Wednesday, June 2, 2010

Social Learning?

Social networking has become one of the biggest uses of Internet usage among teens and adults. Sites like FaceBook and MySpace have brought together people from around the globe, and have created some interesting problems. Some of the more obvious problems often make their way through the Sunday comics: mothers or mother-in-laws who join FaceBook and make embarrassing comments, bosses and coworkers who hear venting rants that they should not, and various trysts that should have never made print to begin with! However, there are additional considerations that occasionally cross ethical lines.

For example, as a teacher of 15-to-18-year-olds, I am a FaceBook member, and have many students on my friend list. However, there are some limitations-- no student currently in my class list may be on my list. There are simply too many opportunities for comments to be made that can turn sour quickly, and such a visible connection can open suspicions, even when any relationship is completely innocent. We have seen news reports of vindictive tirades posted on FaceBook or other sites and the effects of the attacks are felt at school.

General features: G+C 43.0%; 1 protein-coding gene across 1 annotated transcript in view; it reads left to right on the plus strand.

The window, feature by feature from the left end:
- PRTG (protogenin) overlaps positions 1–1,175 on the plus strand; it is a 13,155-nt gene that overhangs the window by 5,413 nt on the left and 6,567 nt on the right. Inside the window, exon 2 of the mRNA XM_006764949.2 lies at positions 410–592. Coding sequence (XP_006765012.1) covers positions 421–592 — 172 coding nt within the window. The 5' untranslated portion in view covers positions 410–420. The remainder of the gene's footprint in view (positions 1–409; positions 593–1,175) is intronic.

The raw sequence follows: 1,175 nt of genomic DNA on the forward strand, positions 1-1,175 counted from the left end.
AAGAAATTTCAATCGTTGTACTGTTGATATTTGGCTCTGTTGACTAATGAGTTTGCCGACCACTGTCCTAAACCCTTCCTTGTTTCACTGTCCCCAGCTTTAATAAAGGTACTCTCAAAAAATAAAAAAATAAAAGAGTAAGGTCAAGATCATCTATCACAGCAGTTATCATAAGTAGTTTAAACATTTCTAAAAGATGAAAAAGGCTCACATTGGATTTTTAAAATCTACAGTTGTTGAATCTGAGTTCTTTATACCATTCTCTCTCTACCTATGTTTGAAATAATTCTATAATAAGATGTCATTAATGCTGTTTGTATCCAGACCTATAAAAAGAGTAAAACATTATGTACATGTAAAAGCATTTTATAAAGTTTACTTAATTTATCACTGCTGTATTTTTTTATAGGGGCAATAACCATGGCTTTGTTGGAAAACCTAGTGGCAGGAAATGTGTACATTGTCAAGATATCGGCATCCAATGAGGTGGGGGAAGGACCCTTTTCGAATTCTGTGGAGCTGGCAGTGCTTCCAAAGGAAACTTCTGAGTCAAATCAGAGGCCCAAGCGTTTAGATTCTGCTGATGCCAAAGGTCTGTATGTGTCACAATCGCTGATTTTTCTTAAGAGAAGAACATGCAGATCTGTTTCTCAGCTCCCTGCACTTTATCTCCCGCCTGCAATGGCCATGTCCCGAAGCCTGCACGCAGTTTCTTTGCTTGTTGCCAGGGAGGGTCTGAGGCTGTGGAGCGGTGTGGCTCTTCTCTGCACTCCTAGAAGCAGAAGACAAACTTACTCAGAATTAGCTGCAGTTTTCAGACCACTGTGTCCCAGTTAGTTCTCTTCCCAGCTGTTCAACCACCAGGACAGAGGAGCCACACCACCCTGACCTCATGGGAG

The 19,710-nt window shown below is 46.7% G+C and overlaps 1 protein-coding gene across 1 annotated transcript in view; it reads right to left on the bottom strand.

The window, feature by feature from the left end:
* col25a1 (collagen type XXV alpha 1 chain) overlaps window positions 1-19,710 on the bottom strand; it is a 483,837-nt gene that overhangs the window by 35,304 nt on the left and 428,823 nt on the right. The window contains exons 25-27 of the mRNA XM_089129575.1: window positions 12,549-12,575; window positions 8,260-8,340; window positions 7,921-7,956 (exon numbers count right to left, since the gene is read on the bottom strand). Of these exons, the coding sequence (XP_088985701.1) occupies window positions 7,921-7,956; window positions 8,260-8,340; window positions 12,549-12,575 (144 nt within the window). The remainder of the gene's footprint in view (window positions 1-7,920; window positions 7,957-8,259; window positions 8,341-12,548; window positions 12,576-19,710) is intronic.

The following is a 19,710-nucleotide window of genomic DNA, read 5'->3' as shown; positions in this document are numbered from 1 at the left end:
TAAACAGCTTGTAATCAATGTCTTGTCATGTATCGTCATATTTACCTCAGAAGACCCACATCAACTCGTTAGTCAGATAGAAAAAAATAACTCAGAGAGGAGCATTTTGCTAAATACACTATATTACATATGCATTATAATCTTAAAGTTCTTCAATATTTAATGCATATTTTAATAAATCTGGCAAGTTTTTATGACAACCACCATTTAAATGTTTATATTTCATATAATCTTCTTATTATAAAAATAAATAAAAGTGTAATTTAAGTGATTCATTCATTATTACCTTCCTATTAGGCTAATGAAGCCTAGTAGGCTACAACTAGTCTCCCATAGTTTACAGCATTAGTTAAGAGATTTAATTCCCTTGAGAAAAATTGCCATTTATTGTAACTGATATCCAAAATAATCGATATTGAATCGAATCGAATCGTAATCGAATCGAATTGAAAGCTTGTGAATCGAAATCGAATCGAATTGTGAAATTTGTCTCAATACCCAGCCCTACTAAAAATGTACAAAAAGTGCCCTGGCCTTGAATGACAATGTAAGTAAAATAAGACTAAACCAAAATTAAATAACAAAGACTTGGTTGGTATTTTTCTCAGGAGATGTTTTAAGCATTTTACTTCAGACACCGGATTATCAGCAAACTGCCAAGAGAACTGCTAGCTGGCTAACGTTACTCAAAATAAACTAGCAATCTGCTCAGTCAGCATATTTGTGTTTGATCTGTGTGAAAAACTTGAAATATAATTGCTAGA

Cooperative learning has the opportunity to take all the best aspects of social interaction and apply that to an educational environment. However, there need to be certain constraints in place, accompanying a well-defined structure, before the project can be most effective. In particular, students need to know the goals of the project, and have access to necessary resources and each other. This indicates that it is not merely enough to hand students a generic problem without additional foresight and preparations. When the goals and aims of the project are well communicated, it establishes a focus for what the group needs to do and provides a common purpose to the group's actions. Without that focused effort, the well-intentioned "group project" simply becomes smalltalk and random discussions.

At times, it may be enough for the teacher to define the problem to be solved, provide a timeline, and monitor students. However, with this low level of guidance, students can quickly find themselves off task, especially if they do not see a way to solve that problem. It then becomes essential to write activities in such a way that they explicitly state both the kind of answer(s) that are required, along with a list of 'deliverables' that must be turned in to complete the project. It has been my experience that projects that focus on "why..." can be motivating to students, especially when presented with a situation that seems counter-intuitive. ("Why does this ball roll uphill?" or "why can you sometimes say that 1+1=1?")